Close your eyes for a second. What do you hear? Birds chirping, cars zooming down your street, your kids playing outside?
“Silence is a true friend who never betrays.” — Confucius.
No matter how hard you’re tried to create a quiet and productive workplace, chances are there’s always some sort of noise filling your ears.
Generally, there are two types of everyday noise. The first is that excessive and continual noise, like living in a city and hearing sirens. The other are those little noises that distract us, such as co-workers having a conversation next to your desk.
Both can be annoying and disrupt our focus. That’s why, according to a 2012 study from the Journal of Consumer Research,“a moderate level of background noise enhances creativity.” For example, ambient noise generators like Noisli can be used to drown out those background noises so that you can remain focused.
Even certain types of music, like songs without lyrics, have been found by researchers to help escape distractions. What’s more, those who listen to music complete tasks faster and had better ideas.
While that’s all well and good, that kind of background noise isn’t going to drown out those playing flying over your home or the colleague who keeps talking your ear off. That’s why if you want to get more done, then you need to be in absolute silence.
Silence can regenerate brain cells.
In other words, silence can grow the brain.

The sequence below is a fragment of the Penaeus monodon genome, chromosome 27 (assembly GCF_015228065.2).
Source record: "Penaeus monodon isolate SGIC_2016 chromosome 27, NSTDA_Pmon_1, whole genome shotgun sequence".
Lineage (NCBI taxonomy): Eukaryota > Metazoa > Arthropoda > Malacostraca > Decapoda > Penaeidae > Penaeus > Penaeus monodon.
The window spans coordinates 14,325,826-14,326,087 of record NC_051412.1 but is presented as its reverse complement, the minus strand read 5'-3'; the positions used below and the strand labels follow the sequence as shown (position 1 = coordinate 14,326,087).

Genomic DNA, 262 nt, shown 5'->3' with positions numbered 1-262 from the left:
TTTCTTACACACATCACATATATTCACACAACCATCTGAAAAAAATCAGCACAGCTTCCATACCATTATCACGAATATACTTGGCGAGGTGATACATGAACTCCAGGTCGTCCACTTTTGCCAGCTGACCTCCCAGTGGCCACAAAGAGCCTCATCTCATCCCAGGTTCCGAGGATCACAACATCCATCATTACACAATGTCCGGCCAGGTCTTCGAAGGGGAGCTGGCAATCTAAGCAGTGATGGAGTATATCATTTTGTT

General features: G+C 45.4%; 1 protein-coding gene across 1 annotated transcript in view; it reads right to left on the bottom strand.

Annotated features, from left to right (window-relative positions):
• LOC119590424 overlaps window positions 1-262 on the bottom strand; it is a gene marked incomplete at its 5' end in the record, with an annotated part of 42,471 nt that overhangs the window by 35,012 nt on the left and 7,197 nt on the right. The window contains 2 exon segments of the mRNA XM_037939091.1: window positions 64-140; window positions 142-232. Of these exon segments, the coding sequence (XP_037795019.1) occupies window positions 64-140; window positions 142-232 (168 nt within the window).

At least that’s what researchers found in a 2013 study involving mice. The study, which was published in the journal Brain, Structure, and Function, compared the effects of ambient noise, white noise, pup calls, and silence on brains of the mice.
Initially, the researchers wanted to use silence as a control in the study, but after two hours of silence per day, they noticed the rodents led to the developed new cells in the hippocampus. This is a key region of the brain that’s associated with learning, memory, and emotion.
While the growth of new cells in the brain does not necessarily mean that there are tangible health benefits, researcher Imke Kirste believes that the cells appeared to become functioning neurons. “We saw that silence is really helping the new generated cells to differentiate into neurons, and integrate into the system,” said “We saw that silence is really helping the new generated cells to differentiate into neurons, and integrate into the system,” says Kirste.
If this is the case, silence could be therapeutic for health conditions like depression and Alzheimer’s.
Quiet Time Relieves stress and tension.
“Unnecessary noise is the most cruel absence of care that can be inflicted on sick or well.” wrote Florence Nightingale, the 19th century British nurse and social activist. Nightingale even argued that needless sounds could cause distress, sleep loss and alarm for recovering patients.
Turns out that Nightingale was on to something. Research has found that noise pollution can lead to high blood pressure and heart attacks. It can also damage our hearing and raise stress levels since it releases the stress hormone cortisol.
Silence, however, has been found to have the opposite effect.
A 2006 study published in the journal Heart found that two minutes of silence is more relaxing than listening to “relaxing” music.
Replenishes our mental resources.
Every day our brains are bombarded with information, social media notifications, and reminders for events and to-dos. Simply put, living in the 21st Century is putting a huge strain on the prefrontal cortex of the brain. Since this part of the brain is involved in high-order thinking, decision-making, and problem-solving this should be a concern.
This eventually leads to the draining of our attentional resources. When this happens we get distracted more easily and become mentally fatigued. As result, it becomes more challenging to solve problems, develop new ideas, and focus.